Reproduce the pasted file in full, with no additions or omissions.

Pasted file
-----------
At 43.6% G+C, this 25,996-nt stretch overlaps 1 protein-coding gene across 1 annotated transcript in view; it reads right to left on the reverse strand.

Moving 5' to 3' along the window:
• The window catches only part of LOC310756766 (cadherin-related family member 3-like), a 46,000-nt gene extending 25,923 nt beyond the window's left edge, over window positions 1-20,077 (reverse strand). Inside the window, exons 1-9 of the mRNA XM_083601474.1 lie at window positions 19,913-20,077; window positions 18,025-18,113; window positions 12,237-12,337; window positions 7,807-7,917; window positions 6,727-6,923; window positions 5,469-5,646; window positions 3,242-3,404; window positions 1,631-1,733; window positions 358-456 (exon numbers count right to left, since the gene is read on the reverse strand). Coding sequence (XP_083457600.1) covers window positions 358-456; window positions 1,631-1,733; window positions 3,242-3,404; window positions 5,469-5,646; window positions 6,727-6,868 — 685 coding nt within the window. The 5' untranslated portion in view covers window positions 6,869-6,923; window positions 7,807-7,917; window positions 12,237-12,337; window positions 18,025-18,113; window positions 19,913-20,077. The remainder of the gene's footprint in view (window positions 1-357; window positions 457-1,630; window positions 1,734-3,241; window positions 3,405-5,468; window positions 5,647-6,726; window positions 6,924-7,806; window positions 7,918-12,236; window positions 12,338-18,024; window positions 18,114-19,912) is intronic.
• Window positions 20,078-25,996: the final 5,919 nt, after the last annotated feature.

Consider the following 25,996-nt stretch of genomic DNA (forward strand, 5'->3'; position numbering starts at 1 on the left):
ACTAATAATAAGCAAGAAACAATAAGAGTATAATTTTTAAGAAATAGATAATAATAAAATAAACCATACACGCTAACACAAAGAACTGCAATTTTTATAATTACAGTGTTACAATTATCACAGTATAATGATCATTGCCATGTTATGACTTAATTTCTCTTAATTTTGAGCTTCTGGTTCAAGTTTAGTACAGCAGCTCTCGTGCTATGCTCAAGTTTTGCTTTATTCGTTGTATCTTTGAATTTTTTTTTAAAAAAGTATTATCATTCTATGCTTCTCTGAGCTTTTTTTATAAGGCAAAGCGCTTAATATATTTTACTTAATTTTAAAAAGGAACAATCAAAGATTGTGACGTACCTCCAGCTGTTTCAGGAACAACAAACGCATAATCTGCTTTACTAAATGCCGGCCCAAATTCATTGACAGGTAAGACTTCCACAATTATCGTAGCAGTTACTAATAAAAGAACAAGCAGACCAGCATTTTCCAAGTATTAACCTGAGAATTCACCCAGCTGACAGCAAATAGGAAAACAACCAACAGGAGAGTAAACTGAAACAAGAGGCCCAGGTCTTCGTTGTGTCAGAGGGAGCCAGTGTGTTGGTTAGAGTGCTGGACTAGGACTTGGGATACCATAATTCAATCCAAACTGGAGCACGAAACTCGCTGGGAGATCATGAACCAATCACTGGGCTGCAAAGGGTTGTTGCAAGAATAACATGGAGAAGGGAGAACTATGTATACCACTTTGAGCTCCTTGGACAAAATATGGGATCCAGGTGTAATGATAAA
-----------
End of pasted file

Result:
At 43.6% G+C, this 25,996-nt stretch overlaps 1 protein-coding gene across 1 annotated transcript in view; it reads right to left on the reverse strand.

Moving 5' to 3' along the window:
• The window catches only part of LOC310756766 (cadherin-related family member 3-like), a 46,000-nt gene extending 25,923 nt beyond the window's left edge, over window positions 1-20,077 (reverse strand). Inside the window, exons 1-9 of the mRNA XM_083601474.1 lie at window positions 19,913-20,077; window positions 18,025-18,113; window positions 12,237-12,337; window positions 7,807-7,917; window positions 6,727-6,923; window positions 5,469-5,646; window positions 3,242-3,404; window positions 1,631-1,733; window positions 358-456 (exon numbers count right to left, since the gene is read on the reverse strand). Coding sequence (XP_083457600.1) covers window positions 358-456; window positions 1,631-1,733; window positions 3,242-3,404; window positions 5,469-5,646; window positions 6,727-6,868 — 685 coding nt within the window. The 5' untranslated portion in view covers window positions 6,869-6,923; window positions 7,807-7,917; window positions 12,237-12,337; window positions 18,025-18,113; window positions 19,913-20,077. The remainder of the gene's footprint in view (window positions 1-357; window positions 457-1,630; window positions 1,734-3,241; window positions 3,405-5,468; window positions 5,647-6,726; window positions 6,924-7,806; window positions 7,918-12,236; window positions 12,338-18,024; window positions 18,114-19,912) is intronic.
• Window positions 20,078-25,996: the final 5,919 nt, after the last annotated feature.

Consider the following 25,996-nt stretch of genomic DNA (forward strand, 5'->3'; position numbering starts at 1 on the left):
ACTAATAATAAGCAAGAAACAATAAGAGTATAATTTTTAAGAAATAGATAATAATAAAATAAACCATACACGCTAACACAAAGAACTGCAATTTTTATAATTACAGTGTTACAATTATCACAGTATAATGATCATTGCCATGTTATGACTTAATTTCTCTTAATTTTGAGCTTCTGGTTCAAGTTTAGTACAGCAGCTCTCGTGCTATGCTCAAGTTTTGCTTTATTCGTTGTATCTTTGAATTTTTTTTTAAAAAAGTATTATCATTCTATGCTTCTCTGAGCTTTTTTTATAAGGCAAAGCGCTTAATATATTTTACTTAATTTTAAAAAGGAACAATCAAAGATTGTGACGTACCTCCAGCTGTTTCAGGAACAACAAACGCATAATCTGCTTTACTAAATGCCGGCCCAAATTCATTGACAGGTAAGACTTCCACAATTATCGTAGCAGTTACTAATAAAAGAACAAGCAGACCAGCATTTTCCAAGTATTAACCTGAGAATTCACCCAGCTGACAGCAAATAGGAAAACAACCAACAGGAGAGTAAACTGAAACAAGAGGCCCAGGTCTTCGTTGTGTCAGAGGGAGCCAGTGTGTTGGTTAGAGTGCTGGACTAGGACTTGGGATACCATAATTCAATCCAAACTGGAGCACGAAACTCGCTGGGAGATCATGAACCAATCACTGGGCTGCAAAGGGTTGTTGCAAGAATAACATGGAGAAGGGAGAACTATGTATACCACTTTGAGCTCCTTGGACAAAATATGGGATCCAGGTGTAATGATAAA